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#Subject 36:

 

The issue of mental health and its illness is a very serious one, and I'm glad that in recent years, it is actually being treated as one. You would normally be disregarded as a 'freak' if you were to reveal the fact that you yourself from a mental illness, whether it be schizophrenia, dementia, or whatever. I do feel as though that the people that really risk the integrity of the new movement are politicians - namely, those that are very passionate when it comes to guns. You know the type. Whenever a mass shooting comes up, rather than actually argue about gun safety and how to prevent further gun violence, politicans will just point towards "mental illness" and be done with it. This pisses me off for two reasons:

 

a) You're essentially fearmongering. Society is infatuated with the idea of "us vs. them" - just look at scripture or literature. When you point towards the people that have to deal with their own personal hell, and say that *they're* to blame, you're giving the public a group to despise and ignore. This is dangerous because *these* are the people that need help the most.

b) I have to deal with mental disorders myself. I suffer from anxiety disorder, as well as depression. So when I'm apparently one of the many people that will commit the next mass shooting, I'm obviously not going to appreciate the notion.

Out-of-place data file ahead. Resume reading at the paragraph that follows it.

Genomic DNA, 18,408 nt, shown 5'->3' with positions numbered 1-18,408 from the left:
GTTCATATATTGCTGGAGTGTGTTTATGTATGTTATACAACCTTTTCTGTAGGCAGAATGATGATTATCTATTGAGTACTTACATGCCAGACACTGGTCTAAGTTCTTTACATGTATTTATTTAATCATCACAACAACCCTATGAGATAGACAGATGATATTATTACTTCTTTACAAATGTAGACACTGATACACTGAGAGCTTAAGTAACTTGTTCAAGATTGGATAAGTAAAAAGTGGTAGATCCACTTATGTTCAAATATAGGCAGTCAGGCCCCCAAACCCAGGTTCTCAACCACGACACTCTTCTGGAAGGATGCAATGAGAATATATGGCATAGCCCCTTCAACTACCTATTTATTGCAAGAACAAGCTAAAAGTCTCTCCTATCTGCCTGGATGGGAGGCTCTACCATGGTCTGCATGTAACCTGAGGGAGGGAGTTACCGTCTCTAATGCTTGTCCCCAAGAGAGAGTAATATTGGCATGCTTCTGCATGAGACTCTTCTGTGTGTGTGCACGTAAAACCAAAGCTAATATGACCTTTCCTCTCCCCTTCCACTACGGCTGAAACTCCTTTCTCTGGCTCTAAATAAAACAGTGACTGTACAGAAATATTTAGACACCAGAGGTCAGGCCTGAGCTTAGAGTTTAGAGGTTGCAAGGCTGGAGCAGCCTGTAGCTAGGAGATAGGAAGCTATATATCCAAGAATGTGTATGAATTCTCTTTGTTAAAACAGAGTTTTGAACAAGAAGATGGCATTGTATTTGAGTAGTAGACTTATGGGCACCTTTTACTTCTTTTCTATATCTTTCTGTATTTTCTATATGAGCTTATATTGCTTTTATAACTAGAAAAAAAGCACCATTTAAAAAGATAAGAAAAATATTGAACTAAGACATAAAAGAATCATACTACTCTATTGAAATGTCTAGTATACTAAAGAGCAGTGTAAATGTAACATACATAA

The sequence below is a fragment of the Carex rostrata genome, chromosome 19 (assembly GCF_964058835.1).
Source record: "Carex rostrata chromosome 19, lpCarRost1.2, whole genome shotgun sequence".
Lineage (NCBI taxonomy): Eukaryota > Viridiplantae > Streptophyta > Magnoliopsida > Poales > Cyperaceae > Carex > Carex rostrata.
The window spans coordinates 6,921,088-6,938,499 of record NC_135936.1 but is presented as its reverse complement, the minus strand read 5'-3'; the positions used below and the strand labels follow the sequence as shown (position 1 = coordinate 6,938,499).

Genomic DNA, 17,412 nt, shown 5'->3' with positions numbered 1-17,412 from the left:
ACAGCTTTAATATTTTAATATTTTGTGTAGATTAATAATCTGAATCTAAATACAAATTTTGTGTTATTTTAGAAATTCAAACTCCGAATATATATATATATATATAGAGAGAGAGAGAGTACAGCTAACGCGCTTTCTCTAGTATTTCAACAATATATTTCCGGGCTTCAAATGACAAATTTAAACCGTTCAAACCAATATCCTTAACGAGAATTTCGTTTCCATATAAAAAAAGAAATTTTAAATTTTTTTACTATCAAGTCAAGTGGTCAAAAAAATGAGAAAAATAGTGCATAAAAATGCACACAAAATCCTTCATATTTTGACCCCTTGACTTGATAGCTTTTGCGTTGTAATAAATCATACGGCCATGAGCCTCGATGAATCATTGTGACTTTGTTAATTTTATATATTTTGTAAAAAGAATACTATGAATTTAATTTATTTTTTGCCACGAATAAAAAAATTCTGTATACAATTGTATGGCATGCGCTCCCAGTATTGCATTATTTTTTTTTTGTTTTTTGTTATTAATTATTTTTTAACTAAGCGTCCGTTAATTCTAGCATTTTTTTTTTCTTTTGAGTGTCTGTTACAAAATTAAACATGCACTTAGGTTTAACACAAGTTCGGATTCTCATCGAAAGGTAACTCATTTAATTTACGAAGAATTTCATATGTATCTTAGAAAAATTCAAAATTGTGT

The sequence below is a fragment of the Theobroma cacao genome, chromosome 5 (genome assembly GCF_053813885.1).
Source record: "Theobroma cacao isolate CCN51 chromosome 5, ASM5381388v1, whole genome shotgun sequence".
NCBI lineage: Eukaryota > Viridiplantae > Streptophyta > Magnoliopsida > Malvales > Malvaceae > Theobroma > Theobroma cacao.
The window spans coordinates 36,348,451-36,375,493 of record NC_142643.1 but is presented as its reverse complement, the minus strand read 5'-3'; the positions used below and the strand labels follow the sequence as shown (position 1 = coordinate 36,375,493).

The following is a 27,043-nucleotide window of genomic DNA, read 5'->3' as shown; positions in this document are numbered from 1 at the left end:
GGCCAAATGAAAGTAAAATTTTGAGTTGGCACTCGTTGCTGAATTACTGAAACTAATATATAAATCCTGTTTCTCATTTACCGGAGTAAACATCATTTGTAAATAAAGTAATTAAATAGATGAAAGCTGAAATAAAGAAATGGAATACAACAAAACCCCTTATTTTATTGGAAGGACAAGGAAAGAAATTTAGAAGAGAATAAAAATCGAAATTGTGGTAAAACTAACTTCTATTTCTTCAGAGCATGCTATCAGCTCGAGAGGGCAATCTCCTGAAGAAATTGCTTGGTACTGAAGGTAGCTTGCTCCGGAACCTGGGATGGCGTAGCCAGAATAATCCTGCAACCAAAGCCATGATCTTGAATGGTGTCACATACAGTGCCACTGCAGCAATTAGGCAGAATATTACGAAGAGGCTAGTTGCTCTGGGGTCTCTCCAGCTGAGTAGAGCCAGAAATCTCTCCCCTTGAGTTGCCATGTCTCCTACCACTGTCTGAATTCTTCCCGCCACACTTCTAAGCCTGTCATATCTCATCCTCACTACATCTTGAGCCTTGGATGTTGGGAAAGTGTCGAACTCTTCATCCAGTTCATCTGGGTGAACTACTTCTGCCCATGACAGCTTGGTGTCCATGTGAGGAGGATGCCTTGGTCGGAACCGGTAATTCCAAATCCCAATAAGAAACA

Besides, mental health is a rather common issue. There's no way you haven't met a single person that doesn't suffer from some sort of disorder. For years, I hid my issues from others, and when I finally talked to my mother about it, she was honestly surprised since I "seemed okay."

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The problem with mental disorders is that almost everyone has one... If so many people have it, is it really a disorder, or is the 'order' really the disorder?

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Tbh, I am fine with pointing out that mass shooters/terrorists have some kind of mental disability that affects the way they feel empathy/sympathy/any emotions at all. But I don't think we should use that as an excuse to shit on people who are like that, but instead remind ourselves the importance of proper and moral education, helping those that do have those mental disorders.